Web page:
In one of the television commercials, for example, Raju, a rickshaw puller, talks about his problem of working everyday to pay back the loan and then a voiceover says the Samajwadi Party will implement an insurance programme for rickshaw pullers. Other such characters used in the campaign include Buddhiram, a farmer lamenting about lack of electricity, and Neetu, a housewife whose husband works in another state because of lack of jobs in Uttar Pradesh.


Mr Sridhar of Leo Burnett said this smart and straightforward campaign worked at a time when Mayawati and Rahul Gandhi were busy blaming each other.

So, in his mind, Rahul Gandhi’s relentless campaigning failed to revive the Congress in the country’s most populous state partly because the party’s advertisements failed to connect with people.

The Congress campaign in UP, created by Percept/H, talked about the misrule of the Mayawati government and asked people to give Congress a chance. “The campaign had no insight into people’s lives,” said Mr Sridhar. Negative campaigning proved disastrous for the Congress in Punjab too, a state that had never before voted the ruling party back to power.

The opposition party’s campaign, created by Delhi-based advertising agency Crayons, featured toon characters Jeeta and Jaggi who talked about corruption and other problems under the ruling Shiromani Akali Dal-BJP government.

This failed to pull down the Badal government.

The Akalis’ campaign, handled by New Delhi-based agency Brand Curry, highlighted the development work done by the government.

“Over the past few years, there has been a demographic and psychographic change in the profile of voters. In terms of demographic change, young voters have emerged, who abhor negative campaigning,” said Brand Curry MD Subrata Chakraborty. “In fact, even the old voters have no appetite for advertisements that look down upon others,” he added.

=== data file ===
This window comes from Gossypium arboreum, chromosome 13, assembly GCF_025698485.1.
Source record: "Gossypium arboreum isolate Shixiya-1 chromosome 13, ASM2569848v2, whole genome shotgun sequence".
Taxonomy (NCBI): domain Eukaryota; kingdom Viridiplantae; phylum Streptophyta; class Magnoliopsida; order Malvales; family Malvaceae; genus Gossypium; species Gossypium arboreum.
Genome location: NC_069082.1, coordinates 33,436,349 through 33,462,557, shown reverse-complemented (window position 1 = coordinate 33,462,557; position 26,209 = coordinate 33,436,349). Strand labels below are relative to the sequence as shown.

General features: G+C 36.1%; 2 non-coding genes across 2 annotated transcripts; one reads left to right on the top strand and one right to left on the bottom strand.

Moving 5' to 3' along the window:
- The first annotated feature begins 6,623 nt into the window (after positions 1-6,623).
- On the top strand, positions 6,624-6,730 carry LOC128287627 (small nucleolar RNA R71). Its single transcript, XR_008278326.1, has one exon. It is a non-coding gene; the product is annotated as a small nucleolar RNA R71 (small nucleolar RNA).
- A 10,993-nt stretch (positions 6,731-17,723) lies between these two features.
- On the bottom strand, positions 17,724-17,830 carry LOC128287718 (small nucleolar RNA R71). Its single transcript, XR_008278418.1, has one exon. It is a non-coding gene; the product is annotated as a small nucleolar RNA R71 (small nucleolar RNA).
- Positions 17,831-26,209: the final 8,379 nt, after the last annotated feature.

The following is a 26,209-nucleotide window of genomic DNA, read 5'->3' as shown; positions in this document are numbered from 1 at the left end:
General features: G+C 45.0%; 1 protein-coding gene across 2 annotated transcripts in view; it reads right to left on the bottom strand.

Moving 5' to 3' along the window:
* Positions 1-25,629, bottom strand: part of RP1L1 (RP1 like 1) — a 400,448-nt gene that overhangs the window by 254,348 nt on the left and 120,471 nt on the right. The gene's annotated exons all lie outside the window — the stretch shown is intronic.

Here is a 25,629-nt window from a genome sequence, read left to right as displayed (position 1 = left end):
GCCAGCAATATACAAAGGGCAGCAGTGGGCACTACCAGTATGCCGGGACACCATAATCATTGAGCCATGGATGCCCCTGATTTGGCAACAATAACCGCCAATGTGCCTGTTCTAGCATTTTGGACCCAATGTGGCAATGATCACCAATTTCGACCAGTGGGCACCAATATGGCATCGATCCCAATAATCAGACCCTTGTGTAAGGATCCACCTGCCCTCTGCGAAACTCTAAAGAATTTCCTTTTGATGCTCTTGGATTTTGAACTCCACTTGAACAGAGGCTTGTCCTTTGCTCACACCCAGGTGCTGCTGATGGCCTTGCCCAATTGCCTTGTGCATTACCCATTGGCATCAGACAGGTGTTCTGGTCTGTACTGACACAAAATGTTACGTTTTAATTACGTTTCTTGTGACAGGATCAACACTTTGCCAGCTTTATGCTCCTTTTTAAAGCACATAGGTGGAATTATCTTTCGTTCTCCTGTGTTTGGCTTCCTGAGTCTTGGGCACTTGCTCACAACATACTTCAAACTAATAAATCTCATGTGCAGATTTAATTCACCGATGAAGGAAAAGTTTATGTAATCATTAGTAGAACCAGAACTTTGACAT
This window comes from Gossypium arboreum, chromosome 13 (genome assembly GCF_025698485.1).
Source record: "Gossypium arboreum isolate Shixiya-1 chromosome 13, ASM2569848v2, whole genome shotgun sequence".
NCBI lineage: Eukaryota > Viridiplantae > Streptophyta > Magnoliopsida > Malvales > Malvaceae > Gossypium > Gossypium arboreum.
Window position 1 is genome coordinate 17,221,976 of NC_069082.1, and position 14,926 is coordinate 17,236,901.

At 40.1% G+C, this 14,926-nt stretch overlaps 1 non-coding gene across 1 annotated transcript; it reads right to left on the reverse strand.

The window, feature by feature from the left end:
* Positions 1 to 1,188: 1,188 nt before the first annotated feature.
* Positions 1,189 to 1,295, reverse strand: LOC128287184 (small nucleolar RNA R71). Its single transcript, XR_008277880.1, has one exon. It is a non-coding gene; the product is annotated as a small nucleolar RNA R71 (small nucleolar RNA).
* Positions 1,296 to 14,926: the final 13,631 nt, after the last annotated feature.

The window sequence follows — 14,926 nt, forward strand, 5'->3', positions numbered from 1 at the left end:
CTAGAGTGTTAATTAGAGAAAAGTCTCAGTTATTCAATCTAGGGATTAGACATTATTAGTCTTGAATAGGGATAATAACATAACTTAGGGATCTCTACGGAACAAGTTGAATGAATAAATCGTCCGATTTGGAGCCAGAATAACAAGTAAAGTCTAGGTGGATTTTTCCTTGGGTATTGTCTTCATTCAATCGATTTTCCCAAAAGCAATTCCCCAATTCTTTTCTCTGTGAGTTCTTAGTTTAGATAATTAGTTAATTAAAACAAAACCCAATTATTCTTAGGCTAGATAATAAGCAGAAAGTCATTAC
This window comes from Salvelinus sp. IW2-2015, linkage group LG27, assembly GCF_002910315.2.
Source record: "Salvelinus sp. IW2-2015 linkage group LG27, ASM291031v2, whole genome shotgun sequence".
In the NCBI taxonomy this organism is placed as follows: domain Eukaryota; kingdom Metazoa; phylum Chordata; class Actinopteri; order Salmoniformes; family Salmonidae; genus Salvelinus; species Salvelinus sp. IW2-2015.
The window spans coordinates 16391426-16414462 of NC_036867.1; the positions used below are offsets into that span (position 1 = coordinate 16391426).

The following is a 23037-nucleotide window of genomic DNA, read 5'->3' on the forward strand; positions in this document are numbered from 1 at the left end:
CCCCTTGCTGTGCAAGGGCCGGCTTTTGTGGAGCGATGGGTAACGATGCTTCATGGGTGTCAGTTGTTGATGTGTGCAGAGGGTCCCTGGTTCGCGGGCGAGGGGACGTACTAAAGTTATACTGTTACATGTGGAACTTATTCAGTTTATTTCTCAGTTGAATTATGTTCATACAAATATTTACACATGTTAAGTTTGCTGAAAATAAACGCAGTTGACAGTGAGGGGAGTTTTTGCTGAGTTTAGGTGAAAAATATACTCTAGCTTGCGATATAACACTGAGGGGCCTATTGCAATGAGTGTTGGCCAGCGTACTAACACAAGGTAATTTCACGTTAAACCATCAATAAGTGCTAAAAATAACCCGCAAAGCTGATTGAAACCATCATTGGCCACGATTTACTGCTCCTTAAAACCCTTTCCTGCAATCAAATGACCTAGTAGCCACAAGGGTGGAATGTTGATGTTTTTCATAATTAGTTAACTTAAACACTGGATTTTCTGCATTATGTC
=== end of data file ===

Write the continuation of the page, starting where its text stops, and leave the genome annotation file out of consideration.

The BJP, which rose to national prominence in early 1990s with its Ram Janmabhoomi movement centred on Ayodhya in Uttar Pradesh, lost the plot in the state not only in terms of negative slogans but also due to lack of synergy between its print and television campaigns. “The TV campaign was not in sync with the print campaign,” said a BJP leader in the state.

One of the TV commercials showed famine-like situation in the state and starving people, he said, requesting anonymity. “But this is not the ground reality. This election was not fought on starvation and malnutrition…This left the people cold.”

Sushil Pandit, owner of Hive Communications, the ad agency that handled the print campaign for the BJP in UP, said the party highlighted too many issues without a clear focus. “There was no consistency in approach,” he added.

But experts say it’s up to the agencies to help political parties with a nice strategy.

“Political advertising is driven by politicians, and not the ad agency, but the strategy should come from agency,” said Prathap Suthan, the creative mind behind the ‘India Shining’ and ‘Incredible India’ campaigns and chief creative officer of tech support firm iYogi.

Source: The Economic Times

Copyright © 2012, Bennett, Coleman & Co. Ltd. All Rights Reserved